I think the guts of a novel can be broken down into three main categories: Present Action - what's happening now
Backstory/Flashbacks - what's happened in the past that helps you understand what's happening now
Internal Dialogue - what the characters think about this stuff
The problem is that these usually come out in big chunks when I write: ten pages of action followed by three pages of backstory followed by two pages of the character thinking about it.
No one wants to read that.
A first draft has all the parts, but they need to be moved around like you would a Rubik's Cube or one of those number-puzzles where you have to push a piece up to get another piece in place, until they're all sequential or, in this case, balanced and complementary, not just big info-dumps.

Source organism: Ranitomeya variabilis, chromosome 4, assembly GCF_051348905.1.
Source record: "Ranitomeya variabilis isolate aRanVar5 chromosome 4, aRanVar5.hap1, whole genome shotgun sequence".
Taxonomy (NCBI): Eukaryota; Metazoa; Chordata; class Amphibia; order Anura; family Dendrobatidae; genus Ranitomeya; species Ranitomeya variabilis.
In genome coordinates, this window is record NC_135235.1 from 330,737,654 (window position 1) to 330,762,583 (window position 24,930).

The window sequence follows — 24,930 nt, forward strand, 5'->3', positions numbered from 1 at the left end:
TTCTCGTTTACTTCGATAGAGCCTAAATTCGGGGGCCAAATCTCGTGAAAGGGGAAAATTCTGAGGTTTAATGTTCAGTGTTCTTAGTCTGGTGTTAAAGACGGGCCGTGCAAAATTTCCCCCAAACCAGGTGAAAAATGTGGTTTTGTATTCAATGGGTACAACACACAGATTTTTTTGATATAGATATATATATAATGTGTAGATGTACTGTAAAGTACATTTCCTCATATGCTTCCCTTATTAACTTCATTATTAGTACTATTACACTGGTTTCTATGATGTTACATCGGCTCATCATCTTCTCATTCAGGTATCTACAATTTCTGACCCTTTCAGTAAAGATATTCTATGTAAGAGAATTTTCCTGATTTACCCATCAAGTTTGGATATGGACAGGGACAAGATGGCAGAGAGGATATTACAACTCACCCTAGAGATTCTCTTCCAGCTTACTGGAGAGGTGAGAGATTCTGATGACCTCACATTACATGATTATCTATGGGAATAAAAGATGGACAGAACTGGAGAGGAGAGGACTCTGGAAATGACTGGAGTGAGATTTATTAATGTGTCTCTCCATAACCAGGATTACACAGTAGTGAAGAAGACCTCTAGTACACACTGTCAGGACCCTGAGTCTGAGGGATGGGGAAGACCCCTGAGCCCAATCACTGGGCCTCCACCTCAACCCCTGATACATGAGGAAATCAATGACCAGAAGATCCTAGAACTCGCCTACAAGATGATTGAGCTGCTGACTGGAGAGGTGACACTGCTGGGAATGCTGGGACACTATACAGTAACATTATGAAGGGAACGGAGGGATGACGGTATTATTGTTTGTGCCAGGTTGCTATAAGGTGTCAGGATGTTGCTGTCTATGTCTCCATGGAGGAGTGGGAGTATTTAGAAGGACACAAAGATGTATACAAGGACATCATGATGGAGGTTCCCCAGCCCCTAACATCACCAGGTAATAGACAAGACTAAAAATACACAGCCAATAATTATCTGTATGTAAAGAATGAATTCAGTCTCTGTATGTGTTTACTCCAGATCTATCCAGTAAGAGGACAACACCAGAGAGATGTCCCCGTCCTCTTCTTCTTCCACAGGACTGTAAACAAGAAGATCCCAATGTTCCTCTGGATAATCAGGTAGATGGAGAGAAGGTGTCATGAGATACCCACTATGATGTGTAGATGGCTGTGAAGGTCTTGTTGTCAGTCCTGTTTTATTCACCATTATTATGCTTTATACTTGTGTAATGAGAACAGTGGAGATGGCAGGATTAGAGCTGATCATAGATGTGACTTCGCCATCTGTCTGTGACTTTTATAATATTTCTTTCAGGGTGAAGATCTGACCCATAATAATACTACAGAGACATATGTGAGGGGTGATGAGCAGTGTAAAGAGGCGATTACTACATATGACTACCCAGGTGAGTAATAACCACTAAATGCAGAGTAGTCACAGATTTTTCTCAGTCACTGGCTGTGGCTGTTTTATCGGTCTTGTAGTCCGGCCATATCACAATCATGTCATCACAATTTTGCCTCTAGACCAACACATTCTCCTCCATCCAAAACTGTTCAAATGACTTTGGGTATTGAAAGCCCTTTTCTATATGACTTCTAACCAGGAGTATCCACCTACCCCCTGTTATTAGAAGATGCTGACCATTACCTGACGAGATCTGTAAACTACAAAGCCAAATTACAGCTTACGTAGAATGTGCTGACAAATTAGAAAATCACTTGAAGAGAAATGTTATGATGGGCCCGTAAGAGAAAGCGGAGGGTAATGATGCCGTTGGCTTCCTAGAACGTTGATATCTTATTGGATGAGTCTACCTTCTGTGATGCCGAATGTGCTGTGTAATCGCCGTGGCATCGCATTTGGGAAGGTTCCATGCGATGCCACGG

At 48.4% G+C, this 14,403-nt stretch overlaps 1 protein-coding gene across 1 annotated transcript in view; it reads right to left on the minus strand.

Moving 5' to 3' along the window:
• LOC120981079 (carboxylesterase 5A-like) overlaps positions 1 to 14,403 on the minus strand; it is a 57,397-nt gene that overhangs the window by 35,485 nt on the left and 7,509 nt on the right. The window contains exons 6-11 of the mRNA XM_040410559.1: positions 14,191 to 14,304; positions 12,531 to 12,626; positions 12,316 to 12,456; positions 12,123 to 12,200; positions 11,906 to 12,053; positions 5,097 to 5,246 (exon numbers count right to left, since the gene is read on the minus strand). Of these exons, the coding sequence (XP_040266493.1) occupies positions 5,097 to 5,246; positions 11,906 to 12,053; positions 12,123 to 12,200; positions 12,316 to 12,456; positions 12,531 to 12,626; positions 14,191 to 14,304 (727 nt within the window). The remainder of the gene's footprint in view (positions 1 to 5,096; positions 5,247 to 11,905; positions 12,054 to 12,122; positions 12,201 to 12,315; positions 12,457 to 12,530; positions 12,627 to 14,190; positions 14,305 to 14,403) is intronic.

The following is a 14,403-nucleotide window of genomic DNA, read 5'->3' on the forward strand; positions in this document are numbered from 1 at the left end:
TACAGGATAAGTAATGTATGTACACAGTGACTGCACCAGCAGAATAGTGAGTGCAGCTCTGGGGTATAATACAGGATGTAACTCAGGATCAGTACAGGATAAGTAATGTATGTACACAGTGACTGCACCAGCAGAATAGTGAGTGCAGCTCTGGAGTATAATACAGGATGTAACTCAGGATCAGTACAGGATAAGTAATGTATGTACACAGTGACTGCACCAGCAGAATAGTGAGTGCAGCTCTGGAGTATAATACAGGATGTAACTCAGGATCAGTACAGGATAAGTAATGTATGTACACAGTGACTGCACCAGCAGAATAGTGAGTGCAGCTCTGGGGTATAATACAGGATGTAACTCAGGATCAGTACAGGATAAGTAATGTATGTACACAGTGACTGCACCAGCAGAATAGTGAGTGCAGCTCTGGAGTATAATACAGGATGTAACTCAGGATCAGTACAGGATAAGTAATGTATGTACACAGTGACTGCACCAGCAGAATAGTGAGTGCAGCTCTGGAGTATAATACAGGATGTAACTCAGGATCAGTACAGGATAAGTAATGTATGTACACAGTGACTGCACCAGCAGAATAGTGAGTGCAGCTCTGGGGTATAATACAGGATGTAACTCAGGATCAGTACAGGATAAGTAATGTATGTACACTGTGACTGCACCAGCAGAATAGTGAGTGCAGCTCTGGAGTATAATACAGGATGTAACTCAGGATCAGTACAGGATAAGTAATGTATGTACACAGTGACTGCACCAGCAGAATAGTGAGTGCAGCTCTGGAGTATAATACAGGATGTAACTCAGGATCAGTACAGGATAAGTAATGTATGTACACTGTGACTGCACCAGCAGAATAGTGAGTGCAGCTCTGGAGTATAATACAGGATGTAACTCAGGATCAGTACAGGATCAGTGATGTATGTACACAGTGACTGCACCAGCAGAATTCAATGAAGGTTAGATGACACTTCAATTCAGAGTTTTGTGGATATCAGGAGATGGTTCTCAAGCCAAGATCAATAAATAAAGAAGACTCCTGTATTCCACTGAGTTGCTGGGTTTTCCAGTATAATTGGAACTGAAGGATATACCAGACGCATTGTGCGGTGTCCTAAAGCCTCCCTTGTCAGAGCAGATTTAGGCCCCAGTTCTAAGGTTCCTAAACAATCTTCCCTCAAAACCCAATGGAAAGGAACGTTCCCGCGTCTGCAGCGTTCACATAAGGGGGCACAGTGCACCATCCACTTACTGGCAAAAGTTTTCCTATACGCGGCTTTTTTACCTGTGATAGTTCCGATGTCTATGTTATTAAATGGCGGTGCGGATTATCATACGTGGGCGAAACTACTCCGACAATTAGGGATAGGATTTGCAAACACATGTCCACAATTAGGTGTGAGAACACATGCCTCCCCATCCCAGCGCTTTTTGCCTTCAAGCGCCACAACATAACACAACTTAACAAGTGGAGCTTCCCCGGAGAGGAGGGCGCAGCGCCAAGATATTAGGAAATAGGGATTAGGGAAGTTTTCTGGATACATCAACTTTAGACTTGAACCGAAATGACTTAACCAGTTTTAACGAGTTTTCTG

During that process, you sometimes have to cut stuff you really, really like. For me, it happens a lot with internal dialogue. I tend to WAY overwrite this on draft. And if I've said the same thing three different ways, no matter how much I like them, two have gotta go.
That's where I am - wrestling with the draft - and probably will be for the next couple weeks.
In news of THE MARK... a few more book blog features (I'd post this stuff in a separate sidebar or something if I knew how. But I don't):
Thanks Kim and Khy!!